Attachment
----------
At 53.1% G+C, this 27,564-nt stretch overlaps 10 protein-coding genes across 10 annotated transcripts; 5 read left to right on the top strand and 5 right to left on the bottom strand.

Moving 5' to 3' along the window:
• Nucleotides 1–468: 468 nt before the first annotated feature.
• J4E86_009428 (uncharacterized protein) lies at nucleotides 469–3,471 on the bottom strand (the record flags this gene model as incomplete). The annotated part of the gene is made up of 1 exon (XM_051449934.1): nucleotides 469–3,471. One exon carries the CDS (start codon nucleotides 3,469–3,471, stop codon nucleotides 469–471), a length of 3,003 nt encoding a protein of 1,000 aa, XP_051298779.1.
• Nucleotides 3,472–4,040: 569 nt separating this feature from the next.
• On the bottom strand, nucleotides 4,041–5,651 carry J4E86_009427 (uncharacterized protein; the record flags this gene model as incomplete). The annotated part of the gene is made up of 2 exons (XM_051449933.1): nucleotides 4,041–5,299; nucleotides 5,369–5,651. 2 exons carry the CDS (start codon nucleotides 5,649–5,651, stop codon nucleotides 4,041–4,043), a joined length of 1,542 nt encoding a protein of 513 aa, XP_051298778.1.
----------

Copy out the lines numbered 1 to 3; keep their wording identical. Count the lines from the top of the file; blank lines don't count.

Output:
At 53.1% G+C, this 27,564-nt stretch overlaps 10 protein-coding genes across 10 annotated transcripts; 5 read left to right on the top strand and 5 right to left on the bottom strand.

Moving 5' to 3' along the window:
• Nucleotides 1–468: 468 nt before the first annotated feature.